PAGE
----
- World of Warcraft: Dragonflight introduced new player-friendly mechanics, boosting excitement for the game’s future.
- The initial excitement around the Trading Post feature has diminished as Blizzard tied it to the cash shop, making it seem like another microtransaction front.
- The recent changes to the Trading Post have made it less appealing, transforming it from a rewarding gameplay feature to just another income stream for Blizzard.
After the extremely controversial Shadowlands, World of Warcraft had a lot to prove going into Dragonflight. Blizzard desperately wanted to win players back, and it seemed to know how to do just that. World of Warcraft: Dragonflight saw the story return to Azeroth, and it introduced a plethora of new player-friendly mechanics that made players want to return. It has also had some of the most consistent content of any expansion so far, which has made players excited about the game’s future again. While that is all great to see, recent decisions that Blizzard has made have put that player-friendly future in doubt.
One of the most exciting additions that came with Dragonflight was the surprise Trading Post feature. This feature was supposed to reward subscribers with new cosmetics simply by playing the game. It was unlike anything World of Warcraft had ever seen and felt like the perfect example of Blizzard changing its approach to the iconic MMO. However, the studio has also decided to tie it to its cash shop, and that has made the feature look like nothing more than another microtransaction front.
WoW’s Trading Post is Quickly Losing Its Appeal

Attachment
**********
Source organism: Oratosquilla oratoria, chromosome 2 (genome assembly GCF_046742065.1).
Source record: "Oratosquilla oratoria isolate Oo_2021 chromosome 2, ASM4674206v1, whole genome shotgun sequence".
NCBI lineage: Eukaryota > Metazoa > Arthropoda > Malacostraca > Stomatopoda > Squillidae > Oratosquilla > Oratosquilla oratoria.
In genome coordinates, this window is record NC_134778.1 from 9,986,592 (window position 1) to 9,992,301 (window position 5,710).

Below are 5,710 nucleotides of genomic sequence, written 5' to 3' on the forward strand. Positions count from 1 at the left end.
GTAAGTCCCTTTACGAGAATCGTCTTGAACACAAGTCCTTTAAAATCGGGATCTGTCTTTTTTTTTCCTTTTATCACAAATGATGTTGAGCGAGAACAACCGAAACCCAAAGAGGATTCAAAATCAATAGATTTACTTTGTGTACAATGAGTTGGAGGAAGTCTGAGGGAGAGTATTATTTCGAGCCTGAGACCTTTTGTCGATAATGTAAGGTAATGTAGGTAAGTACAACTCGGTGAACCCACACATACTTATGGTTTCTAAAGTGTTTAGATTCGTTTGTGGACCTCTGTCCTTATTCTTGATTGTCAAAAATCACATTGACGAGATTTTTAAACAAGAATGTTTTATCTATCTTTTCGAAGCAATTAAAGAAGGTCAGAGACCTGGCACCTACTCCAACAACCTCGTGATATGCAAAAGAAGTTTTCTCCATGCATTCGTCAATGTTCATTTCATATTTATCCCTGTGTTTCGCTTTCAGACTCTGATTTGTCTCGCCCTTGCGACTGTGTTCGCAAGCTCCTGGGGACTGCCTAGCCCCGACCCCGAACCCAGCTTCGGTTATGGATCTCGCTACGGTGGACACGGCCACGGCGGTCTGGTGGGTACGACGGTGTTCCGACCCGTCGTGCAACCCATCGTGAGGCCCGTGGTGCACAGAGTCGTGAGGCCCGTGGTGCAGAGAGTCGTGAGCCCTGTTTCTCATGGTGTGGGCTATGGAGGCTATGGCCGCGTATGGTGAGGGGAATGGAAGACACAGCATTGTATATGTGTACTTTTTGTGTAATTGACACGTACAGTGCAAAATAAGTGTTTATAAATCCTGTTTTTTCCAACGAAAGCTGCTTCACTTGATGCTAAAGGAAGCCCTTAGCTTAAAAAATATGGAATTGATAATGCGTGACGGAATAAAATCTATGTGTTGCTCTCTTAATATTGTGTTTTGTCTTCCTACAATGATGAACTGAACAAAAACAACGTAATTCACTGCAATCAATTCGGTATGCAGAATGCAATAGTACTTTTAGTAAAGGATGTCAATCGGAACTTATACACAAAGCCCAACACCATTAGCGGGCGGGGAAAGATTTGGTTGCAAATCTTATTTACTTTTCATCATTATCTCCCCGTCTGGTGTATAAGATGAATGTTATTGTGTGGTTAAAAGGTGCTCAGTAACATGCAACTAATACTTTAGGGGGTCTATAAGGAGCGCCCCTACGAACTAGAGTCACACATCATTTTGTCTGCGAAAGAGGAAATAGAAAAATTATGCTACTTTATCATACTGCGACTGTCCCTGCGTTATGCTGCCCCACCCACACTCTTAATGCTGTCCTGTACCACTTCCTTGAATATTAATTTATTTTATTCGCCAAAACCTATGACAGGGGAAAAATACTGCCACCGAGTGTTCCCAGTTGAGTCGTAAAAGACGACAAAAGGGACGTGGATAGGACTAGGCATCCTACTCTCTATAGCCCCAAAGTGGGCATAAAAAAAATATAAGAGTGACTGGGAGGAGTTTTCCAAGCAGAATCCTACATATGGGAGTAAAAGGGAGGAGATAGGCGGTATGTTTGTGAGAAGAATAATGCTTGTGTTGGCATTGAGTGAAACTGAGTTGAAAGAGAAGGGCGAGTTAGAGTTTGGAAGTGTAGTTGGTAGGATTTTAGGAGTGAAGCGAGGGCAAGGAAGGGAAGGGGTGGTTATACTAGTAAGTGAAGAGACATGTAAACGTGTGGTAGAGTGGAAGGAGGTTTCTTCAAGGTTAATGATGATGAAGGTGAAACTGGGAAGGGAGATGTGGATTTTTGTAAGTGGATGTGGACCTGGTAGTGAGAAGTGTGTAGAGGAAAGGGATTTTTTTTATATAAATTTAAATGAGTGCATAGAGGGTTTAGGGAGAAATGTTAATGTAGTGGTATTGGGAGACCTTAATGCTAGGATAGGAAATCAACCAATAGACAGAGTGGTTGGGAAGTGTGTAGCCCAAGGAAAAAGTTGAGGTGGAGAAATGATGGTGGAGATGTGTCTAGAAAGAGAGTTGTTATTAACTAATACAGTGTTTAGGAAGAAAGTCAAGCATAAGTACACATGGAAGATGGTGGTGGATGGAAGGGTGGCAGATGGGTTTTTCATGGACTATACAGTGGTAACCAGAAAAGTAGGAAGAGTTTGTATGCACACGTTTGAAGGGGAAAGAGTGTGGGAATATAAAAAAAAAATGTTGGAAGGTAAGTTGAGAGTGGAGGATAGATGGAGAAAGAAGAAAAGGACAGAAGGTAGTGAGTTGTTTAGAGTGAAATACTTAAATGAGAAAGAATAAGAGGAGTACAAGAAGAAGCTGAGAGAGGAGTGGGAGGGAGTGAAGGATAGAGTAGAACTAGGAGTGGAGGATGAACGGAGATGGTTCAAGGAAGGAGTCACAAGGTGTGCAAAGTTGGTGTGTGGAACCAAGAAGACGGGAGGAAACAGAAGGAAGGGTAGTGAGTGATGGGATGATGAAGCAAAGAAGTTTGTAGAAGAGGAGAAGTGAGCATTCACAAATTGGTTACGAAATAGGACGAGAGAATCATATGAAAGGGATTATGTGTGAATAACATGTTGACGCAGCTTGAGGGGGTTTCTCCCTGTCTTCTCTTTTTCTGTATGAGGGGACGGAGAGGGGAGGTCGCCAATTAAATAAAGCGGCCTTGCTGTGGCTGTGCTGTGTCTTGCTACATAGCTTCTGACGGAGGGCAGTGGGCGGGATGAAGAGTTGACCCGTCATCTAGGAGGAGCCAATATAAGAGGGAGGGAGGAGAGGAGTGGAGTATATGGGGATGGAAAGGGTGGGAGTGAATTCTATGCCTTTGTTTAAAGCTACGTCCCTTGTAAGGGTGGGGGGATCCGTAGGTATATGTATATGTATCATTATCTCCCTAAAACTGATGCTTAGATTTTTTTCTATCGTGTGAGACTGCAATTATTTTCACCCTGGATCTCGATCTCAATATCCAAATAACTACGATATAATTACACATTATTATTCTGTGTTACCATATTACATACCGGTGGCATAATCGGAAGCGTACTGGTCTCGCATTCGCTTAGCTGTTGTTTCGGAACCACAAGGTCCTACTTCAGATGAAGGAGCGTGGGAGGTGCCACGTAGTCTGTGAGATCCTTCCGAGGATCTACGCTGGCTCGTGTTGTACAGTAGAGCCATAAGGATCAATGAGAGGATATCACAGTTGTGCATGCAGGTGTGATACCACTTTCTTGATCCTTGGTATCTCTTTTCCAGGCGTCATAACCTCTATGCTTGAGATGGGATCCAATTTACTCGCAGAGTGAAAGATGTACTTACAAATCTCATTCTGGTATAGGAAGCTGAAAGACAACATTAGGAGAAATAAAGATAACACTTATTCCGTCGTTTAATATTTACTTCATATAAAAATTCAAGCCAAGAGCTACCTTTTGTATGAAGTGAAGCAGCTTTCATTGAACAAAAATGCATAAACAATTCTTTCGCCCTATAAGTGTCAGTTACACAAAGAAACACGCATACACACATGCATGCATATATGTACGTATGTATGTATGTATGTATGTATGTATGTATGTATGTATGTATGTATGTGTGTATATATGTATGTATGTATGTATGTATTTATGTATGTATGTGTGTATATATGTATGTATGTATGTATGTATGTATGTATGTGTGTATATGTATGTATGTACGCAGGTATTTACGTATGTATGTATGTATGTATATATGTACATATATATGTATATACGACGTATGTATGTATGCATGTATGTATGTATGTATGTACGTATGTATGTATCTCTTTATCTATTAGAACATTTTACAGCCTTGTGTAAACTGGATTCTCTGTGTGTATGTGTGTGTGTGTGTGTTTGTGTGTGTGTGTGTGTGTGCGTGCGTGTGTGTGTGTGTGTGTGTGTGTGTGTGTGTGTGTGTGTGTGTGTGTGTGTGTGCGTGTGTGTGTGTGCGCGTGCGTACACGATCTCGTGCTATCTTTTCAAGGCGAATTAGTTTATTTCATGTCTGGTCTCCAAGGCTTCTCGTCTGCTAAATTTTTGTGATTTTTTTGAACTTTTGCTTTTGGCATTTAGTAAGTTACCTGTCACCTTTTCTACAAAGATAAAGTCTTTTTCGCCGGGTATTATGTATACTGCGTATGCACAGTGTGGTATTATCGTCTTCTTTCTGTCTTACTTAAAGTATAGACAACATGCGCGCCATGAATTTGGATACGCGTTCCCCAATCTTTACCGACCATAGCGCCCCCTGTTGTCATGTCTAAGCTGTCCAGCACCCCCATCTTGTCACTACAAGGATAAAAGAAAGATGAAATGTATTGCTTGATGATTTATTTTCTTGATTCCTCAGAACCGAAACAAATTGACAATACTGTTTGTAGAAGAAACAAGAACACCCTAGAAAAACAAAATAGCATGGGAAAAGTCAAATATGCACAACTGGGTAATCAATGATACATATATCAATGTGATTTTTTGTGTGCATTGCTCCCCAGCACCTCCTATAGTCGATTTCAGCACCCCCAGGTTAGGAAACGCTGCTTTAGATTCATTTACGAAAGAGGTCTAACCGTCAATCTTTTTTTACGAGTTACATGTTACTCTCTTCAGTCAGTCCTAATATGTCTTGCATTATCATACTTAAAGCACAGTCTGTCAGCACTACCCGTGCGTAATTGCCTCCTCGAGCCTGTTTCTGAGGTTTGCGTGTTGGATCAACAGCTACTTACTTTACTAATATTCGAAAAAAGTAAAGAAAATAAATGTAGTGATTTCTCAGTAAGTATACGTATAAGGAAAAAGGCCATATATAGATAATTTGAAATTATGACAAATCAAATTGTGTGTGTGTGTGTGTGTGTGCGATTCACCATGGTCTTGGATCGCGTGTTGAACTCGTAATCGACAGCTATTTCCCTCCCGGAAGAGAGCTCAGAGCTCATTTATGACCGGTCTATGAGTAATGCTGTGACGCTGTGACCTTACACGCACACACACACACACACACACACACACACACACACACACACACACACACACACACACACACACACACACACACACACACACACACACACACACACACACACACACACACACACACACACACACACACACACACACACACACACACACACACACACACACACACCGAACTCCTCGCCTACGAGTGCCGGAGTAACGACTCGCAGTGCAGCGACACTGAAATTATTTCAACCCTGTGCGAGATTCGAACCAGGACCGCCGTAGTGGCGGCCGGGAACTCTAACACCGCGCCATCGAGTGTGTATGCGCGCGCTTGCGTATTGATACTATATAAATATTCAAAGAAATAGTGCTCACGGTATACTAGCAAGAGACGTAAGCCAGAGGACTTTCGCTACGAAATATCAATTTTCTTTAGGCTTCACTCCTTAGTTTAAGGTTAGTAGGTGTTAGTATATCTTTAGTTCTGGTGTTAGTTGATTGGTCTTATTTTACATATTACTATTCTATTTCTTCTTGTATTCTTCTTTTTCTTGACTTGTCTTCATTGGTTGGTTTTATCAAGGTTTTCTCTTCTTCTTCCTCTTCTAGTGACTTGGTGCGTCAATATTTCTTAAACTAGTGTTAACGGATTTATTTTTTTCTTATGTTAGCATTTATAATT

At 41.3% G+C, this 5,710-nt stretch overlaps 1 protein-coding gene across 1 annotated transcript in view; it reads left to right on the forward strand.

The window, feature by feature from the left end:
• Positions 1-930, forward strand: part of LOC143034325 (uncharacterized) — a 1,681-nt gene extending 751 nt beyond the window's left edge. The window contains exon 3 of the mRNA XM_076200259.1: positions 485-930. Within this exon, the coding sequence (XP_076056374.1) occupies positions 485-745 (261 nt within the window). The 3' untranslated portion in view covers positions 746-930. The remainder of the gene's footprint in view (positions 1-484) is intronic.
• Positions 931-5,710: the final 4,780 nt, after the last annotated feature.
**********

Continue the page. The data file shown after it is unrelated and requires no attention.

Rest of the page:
World of Warcraft‘s Trading Post seemed like an easy win for Blizzard when it was first introduced. It was going to be a rotating monthly catalog of cosmetics that players could earn simply by playing the game. These cosmetics would be an assortment of brand-new ones, returning promotional ones, items that were removed from the cash shop, or ones that had been sitting in the game files for a while. It gave the game its first true piece of evergreen content, and the Traveler’s Log gave players a reason to interact with content they may never have experienced before.
Players got to enjoy that version of the Trading Post for a little while, but then things quickly changed. At first, players were just annoyed that their monthly Trader’s Tender was capped. While this prevented them from buying all the cosmetics they wanted, it did not hurt the feature much as items would eventually rotate back in and players could freeze one item if they did not want to miss out on purchasing it. The cosmetics were also great additions to the game, and that made it seem like Blizzard had something special here.
In May, Blizzard added a new cosmetic bundle to World of Warcraft‘s cash shop called The Guardian Pack. For $8, players could get a new outfit inspired by Medivh. While this is standard for the shop, the bundle was labeled as a limited-time offer that would see it leave at the end of the month. The cash shop also said that this bundle was going to be available on the Trading Post sometime between September 1 and December 31. This made it feel like a new type of microtransaction tied to the Trading Post as players could either spend the $8 now and save their Tender for other items or be willing to spend the Tender once the bundle finally arrived on the Post.
While this was a very controversial move, things got even worse with the reveal of the Corsage Pack on World of Warcraft’s cash shop. This pack includes two wrist accessories and 200 Trader’s Tender for $5. This comes after players datamined store assets last month that looked like Trader’s Tender bundles and confirms their worst fears. This makes the Trading Post look like the cash shop in all but name, and that goes completely against what players thought the service would be.
These changes make the Trading Post far less appealing than it was when it was first introduced, and that is a real shame. The Trading Post was supposed to be this new evergreen feature that rewarded players for playing, but now it is nothing more than another income stream. Things will likely only get worse for the Post from here, and that may make the playerbase write off the feature they once embraced after only five months.
World of Warcraft is available now on PC.
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